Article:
The crowd cheered as a giant TV screen showed electoral maps of the country almost completely covered in Fidesz's orange colour.
At end of his speech, Orban led the crowd in singing a song from the country's 1848 revolution, "Long Live Hungarian Freedom".
One supporter, 53-year-old Eva Halasz, said: "Viktor is the only leader for Hungary, this proves he has the nation behind him, there is no-one in this country like him, there is no opposition here."
The surge in voter turnout was thought to likely favour the opposition Jobbik, a far-right party that has been moving towards the centre, and the centre-left Socialists.
However, with nearly all votes counted, results show Jobbik trailing far behind with 19.78 per cent, the Socialists on 12.35 per cent and the environmentalist LMP party on 6.89 per cent.
Jobbik's leader Gabor Vona may even fail to win the seat he contested in the northeastern town of Gyoengyoes.
Orban will likely seize on the results as vindication of his clashes with EU institutions over his hardline anti-immigration policies and rejection of the EU's refugee resettlement programme, as well as his moves to clamp down on civil society groups.
An Orban victory will also provide a fillip for other nationalist politicians and those on the far-right around Europe who look to him as an inspiration.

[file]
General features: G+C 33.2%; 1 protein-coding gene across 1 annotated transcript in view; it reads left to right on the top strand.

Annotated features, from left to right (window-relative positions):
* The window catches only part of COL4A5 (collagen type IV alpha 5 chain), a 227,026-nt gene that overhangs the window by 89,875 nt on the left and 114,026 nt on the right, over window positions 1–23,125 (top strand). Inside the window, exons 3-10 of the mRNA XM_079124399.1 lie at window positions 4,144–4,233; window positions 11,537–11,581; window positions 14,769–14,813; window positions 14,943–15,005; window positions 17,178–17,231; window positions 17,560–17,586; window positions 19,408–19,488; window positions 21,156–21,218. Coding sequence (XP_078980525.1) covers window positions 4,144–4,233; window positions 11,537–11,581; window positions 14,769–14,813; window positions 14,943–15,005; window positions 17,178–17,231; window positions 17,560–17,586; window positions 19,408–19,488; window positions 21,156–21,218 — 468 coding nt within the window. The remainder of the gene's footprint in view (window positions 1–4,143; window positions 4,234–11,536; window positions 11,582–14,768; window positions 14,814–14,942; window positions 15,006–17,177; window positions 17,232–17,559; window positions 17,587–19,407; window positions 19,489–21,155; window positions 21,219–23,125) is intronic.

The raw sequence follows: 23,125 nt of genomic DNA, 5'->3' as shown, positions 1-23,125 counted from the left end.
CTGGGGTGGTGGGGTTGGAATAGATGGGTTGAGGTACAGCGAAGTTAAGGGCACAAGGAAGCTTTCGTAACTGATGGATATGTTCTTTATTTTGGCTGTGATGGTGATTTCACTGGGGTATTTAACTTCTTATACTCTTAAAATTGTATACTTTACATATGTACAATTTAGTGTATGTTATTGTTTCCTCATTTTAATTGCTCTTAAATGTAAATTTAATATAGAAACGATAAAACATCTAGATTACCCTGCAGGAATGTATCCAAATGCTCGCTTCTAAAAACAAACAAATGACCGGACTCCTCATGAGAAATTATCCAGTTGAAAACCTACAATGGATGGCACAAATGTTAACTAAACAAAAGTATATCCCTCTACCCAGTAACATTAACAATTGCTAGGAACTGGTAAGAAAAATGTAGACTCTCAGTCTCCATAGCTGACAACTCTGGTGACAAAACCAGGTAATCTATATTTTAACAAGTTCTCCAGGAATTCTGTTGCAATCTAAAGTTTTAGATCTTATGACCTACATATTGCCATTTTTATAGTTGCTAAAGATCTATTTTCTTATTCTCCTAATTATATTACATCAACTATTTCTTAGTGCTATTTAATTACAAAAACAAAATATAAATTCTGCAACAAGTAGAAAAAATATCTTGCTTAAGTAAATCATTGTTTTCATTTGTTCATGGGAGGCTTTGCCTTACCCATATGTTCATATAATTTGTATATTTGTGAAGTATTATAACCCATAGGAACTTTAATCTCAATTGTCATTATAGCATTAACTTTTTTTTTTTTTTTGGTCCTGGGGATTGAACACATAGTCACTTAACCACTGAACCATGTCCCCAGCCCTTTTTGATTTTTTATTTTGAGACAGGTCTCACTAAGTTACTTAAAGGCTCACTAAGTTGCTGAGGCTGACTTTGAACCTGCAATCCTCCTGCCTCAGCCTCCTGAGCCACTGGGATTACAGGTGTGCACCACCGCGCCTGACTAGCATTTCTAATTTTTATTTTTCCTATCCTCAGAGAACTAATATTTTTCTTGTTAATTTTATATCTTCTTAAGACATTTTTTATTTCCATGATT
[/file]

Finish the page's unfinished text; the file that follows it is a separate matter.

France's far-right leader Marine Le Pen tweeted her congratulations, saying the "mass immigration promoted by the EU has been rejected once again"..
Fidesz may even be on track to win its coveted two-thirds "supermajority" in parliament, which would grant it wide powers to press ahead with controversial measures and change the constitution
Some of the previous measures passed using this mechanism include those that have put Orban on a collision course with Brussels.
They include what critics call the erosion of media and judicial independence, as well as its crackdown on civil society organisations linked to liberal US billionaire George Soros.
Orban accuses Soros and the organisations he funds of promoting mass Muslim and African immigration into Europe in order to undermine its Christian identity.
The last few weeks of the campaign were marked by allegations of money laundering and corruption levelled at Orban's inner circle, often published in media owned by oligarch Lajos Simicska, an erstwhile Orban ally who fell out with him after Fidesz's 2014 election victory.
Orban avoided public debates with opponents or speaking to independent media, preferring instead to address supporters at carefully stage-managed events where he hammered home his anti-immigration message.
The opposition's campaign had focused on corruption and deteriorating public services, as well as the government's failure to stem a high level of emigration which has seen the country's population fall under the symbolic 10 million mark.
(This story has not been edited by Business Standard staff and is auto-generated from a syndicated feed.)